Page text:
Educators refining strategic plan
Group: Focus should be on improving instructional techniques
Sunday, April 7, 2013
Preparing students for life after high school is the No. 1 mission of Jefferson City Public Schools, according to a preliminary draft of the district’s strategic plan.
About 60 people — building principals, Board of Education members and other central office leaders — gathered for five hours Thursday afternoon at the Dix Road Education Center to advance the district’s strategic plan, which they have been discussing periodically for months, and learn more about the Missouri School Improvement Program, also known as MSIP 5.
The group agreed to keep the focus on improving instructional techniques, a suggestion made by Myron Graber, director of secondary education.
“You can agree or disagree with me,” he told his peers. “But if you’re going to close the achievement gap, you have to start with the instructional process. My fear is, we’ve hidden the instructional component and it’s the most powerful piece to meet for results.”
Without making instruction the focus, the strategic plan would result in lots of meaningless activity by principals and faculty and not enough accomplishment, Graber argued.
“Activities doesn’t mean results,” he said. “Research shows that strategic plans are worthless unless they are focused on instruction. We really care about instruction and learning. If you hide that, it can get lost.”
Sharon Longan, assistant principal, agreed with Graber.
“Who is this document meant for? It’s meant as a guide for us, and for our instructors. If we focus on 20 different things, we will focus on nothing. Instruction is where change occurs,” she said.
Faculty are already trying to improve the way they teach by having students take on interesting projects, focusing on character education and rewarding positive behavior. They hope to expand the use of technology in their teaching and, eventually, create several career-focused academies at the high school. Under the latter plan, between 300 and 500 students would be assigned to seven separate academies, each devoted to a different field of study. For example, in the Arts and Communications Academy, students not only would take the basics courses, they might also enroll in journalism, orchestra, debate, dance, choir, theater, etc.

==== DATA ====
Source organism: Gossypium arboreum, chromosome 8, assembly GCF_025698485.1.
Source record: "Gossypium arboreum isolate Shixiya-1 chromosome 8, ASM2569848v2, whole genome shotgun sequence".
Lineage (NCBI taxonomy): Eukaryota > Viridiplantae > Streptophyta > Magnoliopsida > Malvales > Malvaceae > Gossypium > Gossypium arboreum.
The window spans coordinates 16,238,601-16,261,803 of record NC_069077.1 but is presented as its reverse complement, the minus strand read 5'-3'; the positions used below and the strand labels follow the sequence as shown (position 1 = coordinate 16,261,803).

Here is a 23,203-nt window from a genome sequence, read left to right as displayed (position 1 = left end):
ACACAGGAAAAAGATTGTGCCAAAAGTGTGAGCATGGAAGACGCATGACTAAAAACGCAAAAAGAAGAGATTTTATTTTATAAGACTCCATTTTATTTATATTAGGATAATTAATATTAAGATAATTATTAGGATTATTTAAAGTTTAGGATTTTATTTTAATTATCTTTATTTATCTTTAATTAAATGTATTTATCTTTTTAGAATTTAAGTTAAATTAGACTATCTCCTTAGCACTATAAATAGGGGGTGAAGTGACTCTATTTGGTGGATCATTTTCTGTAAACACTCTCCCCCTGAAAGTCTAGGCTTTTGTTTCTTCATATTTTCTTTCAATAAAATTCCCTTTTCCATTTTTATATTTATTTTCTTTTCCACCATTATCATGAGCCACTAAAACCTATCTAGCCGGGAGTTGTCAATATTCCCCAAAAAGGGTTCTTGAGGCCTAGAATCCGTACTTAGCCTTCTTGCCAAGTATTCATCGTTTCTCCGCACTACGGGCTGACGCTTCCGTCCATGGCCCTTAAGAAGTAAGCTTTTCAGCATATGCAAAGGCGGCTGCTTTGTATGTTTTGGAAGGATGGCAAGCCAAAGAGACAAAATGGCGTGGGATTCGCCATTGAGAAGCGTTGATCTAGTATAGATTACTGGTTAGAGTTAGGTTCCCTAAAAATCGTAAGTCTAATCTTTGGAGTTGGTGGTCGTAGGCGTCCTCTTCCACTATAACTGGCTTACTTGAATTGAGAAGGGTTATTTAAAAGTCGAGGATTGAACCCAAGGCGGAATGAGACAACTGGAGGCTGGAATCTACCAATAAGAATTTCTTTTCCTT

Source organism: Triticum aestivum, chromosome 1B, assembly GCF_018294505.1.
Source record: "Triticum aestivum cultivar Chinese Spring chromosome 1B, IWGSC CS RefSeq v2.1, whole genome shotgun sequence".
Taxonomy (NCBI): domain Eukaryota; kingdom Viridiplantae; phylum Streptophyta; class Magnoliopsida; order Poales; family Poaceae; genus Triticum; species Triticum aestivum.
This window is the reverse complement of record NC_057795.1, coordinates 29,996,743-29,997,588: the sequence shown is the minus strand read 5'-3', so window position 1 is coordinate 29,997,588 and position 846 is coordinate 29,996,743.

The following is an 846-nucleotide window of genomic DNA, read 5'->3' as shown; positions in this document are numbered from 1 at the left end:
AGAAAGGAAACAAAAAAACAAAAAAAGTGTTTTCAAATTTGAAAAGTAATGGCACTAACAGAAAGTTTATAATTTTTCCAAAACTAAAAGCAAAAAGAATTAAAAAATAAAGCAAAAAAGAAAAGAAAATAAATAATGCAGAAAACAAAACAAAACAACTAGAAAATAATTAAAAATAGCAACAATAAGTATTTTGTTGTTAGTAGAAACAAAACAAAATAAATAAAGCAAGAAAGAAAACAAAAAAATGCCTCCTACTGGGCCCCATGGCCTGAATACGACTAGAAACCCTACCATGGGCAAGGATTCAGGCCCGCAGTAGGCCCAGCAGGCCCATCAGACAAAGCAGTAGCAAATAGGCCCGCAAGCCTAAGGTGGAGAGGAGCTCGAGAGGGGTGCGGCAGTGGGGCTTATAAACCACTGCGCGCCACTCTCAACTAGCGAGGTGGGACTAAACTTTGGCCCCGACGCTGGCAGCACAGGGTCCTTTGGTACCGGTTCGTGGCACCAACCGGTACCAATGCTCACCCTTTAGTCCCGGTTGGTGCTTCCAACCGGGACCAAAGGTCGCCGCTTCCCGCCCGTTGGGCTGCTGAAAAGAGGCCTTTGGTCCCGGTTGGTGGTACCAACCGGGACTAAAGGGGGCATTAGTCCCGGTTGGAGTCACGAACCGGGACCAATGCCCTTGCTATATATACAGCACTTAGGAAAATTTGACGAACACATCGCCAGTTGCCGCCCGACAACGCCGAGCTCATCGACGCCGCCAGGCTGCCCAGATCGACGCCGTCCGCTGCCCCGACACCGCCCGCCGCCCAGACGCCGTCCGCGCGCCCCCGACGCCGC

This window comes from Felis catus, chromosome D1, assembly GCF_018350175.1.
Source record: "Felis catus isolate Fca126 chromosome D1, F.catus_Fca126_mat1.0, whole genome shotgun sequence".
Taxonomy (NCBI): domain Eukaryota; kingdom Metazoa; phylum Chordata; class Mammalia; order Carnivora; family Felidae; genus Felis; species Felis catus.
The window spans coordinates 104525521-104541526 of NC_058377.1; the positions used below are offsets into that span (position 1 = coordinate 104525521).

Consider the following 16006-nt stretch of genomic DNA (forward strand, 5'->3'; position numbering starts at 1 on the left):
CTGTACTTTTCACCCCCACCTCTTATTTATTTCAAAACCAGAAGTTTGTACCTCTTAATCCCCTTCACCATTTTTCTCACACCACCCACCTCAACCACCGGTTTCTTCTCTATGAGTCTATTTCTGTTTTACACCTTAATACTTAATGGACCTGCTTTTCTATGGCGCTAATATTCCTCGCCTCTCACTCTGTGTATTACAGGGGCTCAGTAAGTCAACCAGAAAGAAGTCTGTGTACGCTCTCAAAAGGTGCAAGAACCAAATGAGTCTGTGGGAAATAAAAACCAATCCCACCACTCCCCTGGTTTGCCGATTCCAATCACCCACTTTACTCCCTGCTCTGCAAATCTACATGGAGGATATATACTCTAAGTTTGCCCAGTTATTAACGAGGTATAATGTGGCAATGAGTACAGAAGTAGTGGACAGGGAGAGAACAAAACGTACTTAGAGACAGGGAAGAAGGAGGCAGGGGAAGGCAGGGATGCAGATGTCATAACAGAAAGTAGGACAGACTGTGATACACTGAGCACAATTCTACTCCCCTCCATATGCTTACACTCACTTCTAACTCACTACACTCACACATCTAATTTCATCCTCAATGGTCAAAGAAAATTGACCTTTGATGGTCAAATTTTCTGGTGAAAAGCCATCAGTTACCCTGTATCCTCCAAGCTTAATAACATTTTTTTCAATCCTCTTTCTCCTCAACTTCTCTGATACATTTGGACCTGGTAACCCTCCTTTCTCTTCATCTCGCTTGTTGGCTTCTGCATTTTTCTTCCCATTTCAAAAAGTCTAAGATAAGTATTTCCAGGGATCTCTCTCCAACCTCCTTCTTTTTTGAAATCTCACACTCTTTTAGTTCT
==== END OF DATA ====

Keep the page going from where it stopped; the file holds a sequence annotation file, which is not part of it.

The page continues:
Although preparing students for life is the top goal, that central mission serves as an umbrella for four other goals, including:
• Closing the achievement gap between students who are seeing academic success and those who are struggling.
• Ensuring a high-quality staff.
• Creating data-driven accountability systems.
• Building effective relationships.
The multi-page document includes dozens of goals for teachers and administrators to work toward. A handful of the ideas mentioned Thursday included: boosting the number of faculty participating in leadership programs, agreeing that all parents will receive a positive contact once per quarter or per term, trying to glean more useful information from the exit interview process, hiring more minority faculty and engaging more frequently with elected officials.
Tammy Ridgeway, principal at Simonsen 9th Grade Center, worked on the team tasked with building relationships.
“We need the community to understand that building positive relationships — between students, parents, teachers and the community — helps us to be successful,” she said.
At the end of the day, the participants turned their work in to the central office, where it will be assembled into a single document.
“We’ll work on articulating how it all fits together,” Mitchell said.
He thought the strategic plan would be evaluated again at another work retreat scheduled for the late summer and delivered to the Board of Education for their acceptance.
Mitchell emphasized the plan might be left alone for a while so it can be implemented, but it never will be finished.
“This is a document that will be forever in transition,” he said. “We’ve identified an overarching goal that we are dedicated to supporting, until our data identifies something else.”
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